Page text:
October 22, 2009

In May and June each year, speculation about the coming of the monsoon fills newspapers and conversations across India. Everyone is concerned about if, when, and how much rain will arrive. But none have more at stake than India’s over 100 million farming households.

Warmer-than-average waters in the tropical Pacific are expected to reach their peak soon. How has El Niño affected global weather so far this year?

When it comes to what causes climate to vary over seemingly short distances, few things can compare to the influence of topography. This week in Beyond the Data, Jake Crouch talks about how climate scientists account for topography in interpreting climate patterns and trends. 

For those who are still waiting for winter's first snow, Deke Arndt blogs about using historical climate data to ballpark when it might arrive. 

El Niño is a global phenomenon. Guest blogger Dr. Andrew Watkins shines some light on El Niño's impact across the world in Australia.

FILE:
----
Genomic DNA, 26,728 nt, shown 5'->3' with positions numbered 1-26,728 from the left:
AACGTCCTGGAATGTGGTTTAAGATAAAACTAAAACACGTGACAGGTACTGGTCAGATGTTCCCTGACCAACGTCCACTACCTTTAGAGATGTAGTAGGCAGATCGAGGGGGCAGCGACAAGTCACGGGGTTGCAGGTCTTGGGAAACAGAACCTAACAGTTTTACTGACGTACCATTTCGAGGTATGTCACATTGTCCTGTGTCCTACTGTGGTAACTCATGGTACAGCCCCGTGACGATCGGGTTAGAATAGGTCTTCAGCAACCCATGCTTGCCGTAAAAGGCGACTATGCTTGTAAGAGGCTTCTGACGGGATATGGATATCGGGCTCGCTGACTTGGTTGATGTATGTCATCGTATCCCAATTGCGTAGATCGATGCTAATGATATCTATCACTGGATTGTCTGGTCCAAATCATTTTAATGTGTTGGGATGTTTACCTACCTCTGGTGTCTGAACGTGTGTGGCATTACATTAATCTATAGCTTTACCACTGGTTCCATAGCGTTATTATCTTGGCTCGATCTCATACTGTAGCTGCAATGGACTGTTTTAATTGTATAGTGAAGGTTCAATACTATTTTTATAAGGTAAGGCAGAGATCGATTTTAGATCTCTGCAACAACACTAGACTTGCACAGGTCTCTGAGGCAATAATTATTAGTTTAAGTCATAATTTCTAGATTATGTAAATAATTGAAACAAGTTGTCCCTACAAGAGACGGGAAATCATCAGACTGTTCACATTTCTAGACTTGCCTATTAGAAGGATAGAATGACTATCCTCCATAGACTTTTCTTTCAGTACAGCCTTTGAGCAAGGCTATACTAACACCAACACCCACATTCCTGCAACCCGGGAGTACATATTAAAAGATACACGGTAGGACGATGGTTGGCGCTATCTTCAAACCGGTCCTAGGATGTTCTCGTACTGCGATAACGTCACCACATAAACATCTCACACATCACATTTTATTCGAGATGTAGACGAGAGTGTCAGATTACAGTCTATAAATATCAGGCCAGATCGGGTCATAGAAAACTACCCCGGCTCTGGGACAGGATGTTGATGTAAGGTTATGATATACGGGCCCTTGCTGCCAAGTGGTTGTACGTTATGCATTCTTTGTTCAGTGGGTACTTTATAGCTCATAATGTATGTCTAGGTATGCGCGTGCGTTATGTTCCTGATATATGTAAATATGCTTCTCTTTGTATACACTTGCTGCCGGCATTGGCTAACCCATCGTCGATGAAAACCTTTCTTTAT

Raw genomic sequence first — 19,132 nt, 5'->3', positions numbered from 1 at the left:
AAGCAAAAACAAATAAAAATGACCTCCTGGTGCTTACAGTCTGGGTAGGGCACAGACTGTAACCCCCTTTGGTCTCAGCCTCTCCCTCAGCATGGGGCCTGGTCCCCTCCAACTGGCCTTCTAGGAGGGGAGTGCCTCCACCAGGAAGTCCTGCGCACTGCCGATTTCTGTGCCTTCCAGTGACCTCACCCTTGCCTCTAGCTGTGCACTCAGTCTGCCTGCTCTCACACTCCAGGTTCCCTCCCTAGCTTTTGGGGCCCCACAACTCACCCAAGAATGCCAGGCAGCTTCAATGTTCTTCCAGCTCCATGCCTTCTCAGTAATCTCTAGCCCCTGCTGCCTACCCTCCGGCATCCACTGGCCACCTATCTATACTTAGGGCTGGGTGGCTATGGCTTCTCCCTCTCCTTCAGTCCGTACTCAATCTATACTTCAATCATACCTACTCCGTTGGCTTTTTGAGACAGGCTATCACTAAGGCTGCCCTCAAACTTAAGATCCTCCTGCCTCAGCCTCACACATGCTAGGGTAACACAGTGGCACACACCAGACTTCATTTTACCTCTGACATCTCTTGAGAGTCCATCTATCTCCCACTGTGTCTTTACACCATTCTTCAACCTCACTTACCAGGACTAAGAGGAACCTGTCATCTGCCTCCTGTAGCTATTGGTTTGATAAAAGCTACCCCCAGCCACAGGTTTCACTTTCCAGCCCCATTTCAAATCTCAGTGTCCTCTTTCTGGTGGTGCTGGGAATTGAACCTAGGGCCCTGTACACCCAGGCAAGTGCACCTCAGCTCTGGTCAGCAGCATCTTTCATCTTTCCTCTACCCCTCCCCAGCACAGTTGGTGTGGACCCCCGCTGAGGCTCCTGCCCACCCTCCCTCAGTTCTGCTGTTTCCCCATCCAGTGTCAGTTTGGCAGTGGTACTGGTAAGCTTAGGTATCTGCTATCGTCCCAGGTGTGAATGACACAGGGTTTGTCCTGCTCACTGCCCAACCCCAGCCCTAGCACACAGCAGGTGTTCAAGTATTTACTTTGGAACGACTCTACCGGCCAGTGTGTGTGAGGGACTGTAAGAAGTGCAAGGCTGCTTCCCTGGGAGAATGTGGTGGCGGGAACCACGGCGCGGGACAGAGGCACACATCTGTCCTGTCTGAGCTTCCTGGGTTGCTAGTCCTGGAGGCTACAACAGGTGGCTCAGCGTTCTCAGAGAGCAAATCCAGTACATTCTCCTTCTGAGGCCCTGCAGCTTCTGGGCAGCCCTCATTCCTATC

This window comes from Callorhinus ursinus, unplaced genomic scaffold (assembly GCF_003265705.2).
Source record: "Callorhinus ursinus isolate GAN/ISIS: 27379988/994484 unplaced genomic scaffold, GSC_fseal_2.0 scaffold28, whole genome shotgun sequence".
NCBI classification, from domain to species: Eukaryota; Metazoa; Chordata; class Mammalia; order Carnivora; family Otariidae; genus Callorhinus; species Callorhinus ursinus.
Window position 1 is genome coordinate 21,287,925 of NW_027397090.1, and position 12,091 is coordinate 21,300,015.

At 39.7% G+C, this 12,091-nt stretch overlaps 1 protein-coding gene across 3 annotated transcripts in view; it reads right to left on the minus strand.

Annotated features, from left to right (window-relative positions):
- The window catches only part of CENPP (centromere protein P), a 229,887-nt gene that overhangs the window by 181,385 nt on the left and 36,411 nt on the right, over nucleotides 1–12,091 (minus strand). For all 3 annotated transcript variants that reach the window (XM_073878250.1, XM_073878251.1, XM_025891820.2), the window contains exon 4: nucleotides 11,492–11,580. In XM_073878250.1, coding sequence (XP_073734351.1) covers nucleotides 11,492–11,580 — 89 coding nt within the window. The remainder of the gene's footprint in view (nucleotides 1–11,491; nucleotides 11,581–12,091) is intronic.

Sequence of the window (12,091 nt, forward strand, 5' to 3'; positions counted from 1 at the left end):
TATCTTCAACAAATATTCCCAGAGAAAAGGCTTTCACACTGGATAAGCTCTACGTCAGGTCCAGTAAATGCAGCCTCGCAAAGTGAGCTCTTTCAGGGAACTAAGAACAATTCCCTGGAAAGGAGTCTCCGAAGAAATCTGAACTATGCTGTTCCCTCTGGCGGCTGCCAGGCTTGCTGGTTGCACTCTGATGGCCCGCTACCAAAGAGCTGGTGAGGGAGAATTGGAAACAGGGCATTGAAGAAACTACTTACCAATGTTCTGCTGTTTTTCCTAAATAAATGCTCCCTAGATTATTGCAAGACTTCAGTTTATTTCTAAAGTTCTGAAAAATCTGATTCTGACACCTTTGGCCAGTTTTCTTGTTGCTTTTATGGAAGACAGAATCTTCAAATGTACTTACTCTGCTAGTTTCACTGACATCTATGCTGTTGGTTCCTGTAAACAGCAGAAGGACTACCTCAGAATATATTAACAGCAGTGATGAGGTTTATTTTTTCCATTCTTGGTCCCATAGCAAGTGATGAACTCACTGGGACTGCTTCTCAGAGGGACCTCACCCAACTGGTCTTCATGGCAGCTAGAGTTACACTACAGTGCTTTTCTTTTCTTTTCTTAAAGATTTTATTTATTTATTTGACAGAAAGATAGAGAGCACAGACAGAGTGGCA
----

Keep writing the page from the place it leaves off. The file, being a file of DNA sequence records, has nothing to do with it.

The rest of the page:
In this worksheet-based activity, students review global visualizations of incoming sunlight and surface temperature and discuss seasonal change. Students use the visualizations to support inquiry on the differences in seasonal change in the Northern and Southern Hemispheres and how land and water absorb and release heat differently. The activity culminates in an argument about why one hemisphere experiences warmer summers although it receives less total solar energy.

April 23, 2015 to April 24, 2015

NOAA's Climate Stewards Education Project (CSEP) is collaborating with Federal, State and NGO partners to convene a regional climate-science workshops for formal and informal educators in Seattle, Washington.

May 17, 2015 to May 18, 2015

NOAA's Climate Stewards Education Project (CSEP) is collaborating with Federal, State and NGO partners to convene a regional climate-science workshops for formal and informal educators in St. Petersburg Florida

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